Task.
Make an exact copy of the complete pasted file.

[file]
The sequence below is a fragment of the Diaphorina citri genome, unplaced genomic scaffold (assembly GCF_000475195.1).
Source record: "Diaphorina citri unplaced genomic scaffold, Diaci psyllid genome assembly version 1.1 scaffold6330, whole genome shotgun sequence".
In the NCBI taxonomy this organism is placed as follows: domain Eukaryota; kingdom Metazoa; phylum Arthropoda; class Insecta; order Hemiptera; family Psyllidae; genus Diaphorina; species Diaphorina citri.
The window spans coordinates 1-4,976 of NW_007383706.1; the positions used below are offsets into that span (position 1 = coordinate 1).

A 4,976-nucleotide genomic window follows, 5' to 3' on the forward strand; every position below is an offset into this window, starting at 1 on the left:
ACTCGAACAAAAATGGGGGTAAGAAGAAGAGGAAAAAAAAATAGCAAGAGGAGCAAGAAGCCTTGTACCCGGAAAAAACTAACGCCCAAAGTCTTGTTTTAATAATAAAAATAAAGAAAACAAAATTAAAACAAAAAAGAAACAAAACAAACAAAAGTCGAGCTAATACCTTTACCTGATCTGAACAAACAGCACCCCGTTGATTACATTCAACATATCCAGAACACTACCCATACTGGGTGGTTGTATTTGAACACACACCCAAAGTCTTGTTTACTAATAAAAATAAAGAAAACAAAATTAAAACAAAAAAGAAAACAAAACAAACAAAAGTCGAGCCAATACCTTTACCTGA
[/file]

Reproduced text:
The sequence below is a fragment of the Diaphorina citri genome, unplaced genomic scaffold (assembly GCF_000475195.1).
Source record: "Diaphorina citri unplaced genomic scaffold, Diaci psyllid genome assembly version 1.1 scaffold6330, whole genome shotgun sequence".
In the NCBI taxonomy this organism is placed as follows: domain Eukaryota; kingdom Metazoa; phylum Arthropoda; class Insecta; order Hemiptera; family Psyllidae; genus Diaphorina; species Diaphorina citri.
The window spans coordinates 1-4,976 of NW_007383706.1; the positions used below are offsets into that span (position 1 = coordinate 1).

A 4,976-nucleotide genomic window follows, 5' to 3' on the forward strand; every position below is an offset into this window, starting at 1 on the left:
ACTCGAACAAAAATGGGGGTAAGAAGAAGAGGAAAAAAAAATAGCAAGAGGAGCAAGAAGCCTTGTACCCGGAAAAAACTAACGCCCAAAGTCTTGTTTTAATAATAAAAATAAAGAAAACAAAATTAAAACAAAAAAGAAACAAAACAAACAAAAGTCGAGCTAATACCTTTACCTGATCTGAACAAACAGCACCCCGTTGATTACATTCAACATATCCAGAACACTACCCATACTGGGTGGTTGTATTTGAACACACACCCAAAGTCTTGTTTACTAATAAAAATAAAGAAAACAAAATTAAAACAAAAAAGAAAACAAAACAAACAAAAGTCGAGCCAATACCTTTACCTGA